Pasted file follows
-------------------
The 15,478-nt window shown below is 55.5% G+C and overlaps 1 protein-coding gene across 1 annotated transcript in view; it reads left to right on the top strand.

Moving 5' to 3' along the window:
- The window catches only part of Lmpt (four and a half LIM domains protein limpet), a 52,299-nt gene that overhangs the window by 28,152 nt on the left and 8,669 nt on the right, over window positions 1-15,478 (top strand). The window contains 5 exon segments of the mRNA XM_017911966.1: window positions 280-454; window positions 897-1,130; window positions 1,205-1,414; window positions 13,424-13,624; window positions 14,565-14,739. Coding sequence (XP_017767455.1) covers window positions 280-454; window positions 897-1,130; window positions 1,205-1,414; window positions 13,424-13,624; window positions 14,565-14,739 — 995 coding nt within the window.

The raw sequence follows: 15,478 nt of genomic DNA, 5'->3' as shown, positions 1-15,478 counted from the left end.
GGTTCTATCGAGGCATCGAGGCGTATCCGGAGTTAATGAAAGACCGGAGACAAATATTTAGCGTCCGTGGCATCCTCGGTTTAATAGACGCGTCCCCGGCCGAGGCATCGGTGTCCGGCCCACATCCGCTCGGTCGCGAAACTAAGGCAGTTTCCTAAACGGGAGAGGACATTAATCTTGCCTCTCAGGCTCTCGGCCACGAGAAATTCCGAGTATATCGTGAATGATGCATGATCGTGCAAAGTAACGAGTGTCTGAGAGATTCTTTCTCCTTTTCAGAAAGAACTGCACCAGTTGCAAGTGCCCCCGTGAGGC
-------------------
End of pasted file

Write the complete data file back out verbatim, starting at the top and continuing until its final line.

The 15,478-nt window shown below is 55.5% G+C and overlaps 1 protein-coding gene across 1 annotated transcript in view; it reads left to right on the top strand.

Moving 5' to 3' along the window:
- The window catches only part of Lmpt (four and a half LIM domains protein limpet), a 52,299-nt gene that overhangs the window by 28,152 nt on the left and 8,669 nt on the right, over window positions 1-15,478 (top strand). The window contains 5 exon segments of the mRNA XM_017911966.1: window positions 280-454; window positions 897-1,130; window positions 1,205-1,414; window positions 13,424-13,624; window positions 14,565-14,739. Coding sequence (XP_017767455.1) covers window positions 280-454; window positions 897-1,130; window positions 1,205-1,414; window positions 13,424-13,624; window positions 14,565-14,739 — 995 coding nt within the window.

The raw sequence follows: 15,478 nt of genomic DNA, 5'->3' as shown, positions 1-15,478 counted from the left end.
GGTTCTATCGAGGCATCGAGGCGTATCCGGAGTTAATGAAAGACCGGAGACAAATATTTAGCGTCCGTGGCATCCTCGGTTTAATAGACGCGTCCCCGGCCGAGGCATCGGTGTCCGGCCCACATCCGCTCGGTCGCGAAACTAAGGCAGTTTCCTAAACGGGAGAGGACATTAATCTTGCCTCTCAGGCTCTCGGCCACGAGAAATTCCGAGTATATCGTGAATGATGCATGATCGTGCAAAGTAACGAGTGTCTGAGAGATTCTTTCTCCTTTTCAGAAAGAACTGCACCAGTTGCAAGTGCCCCCGTGAGGC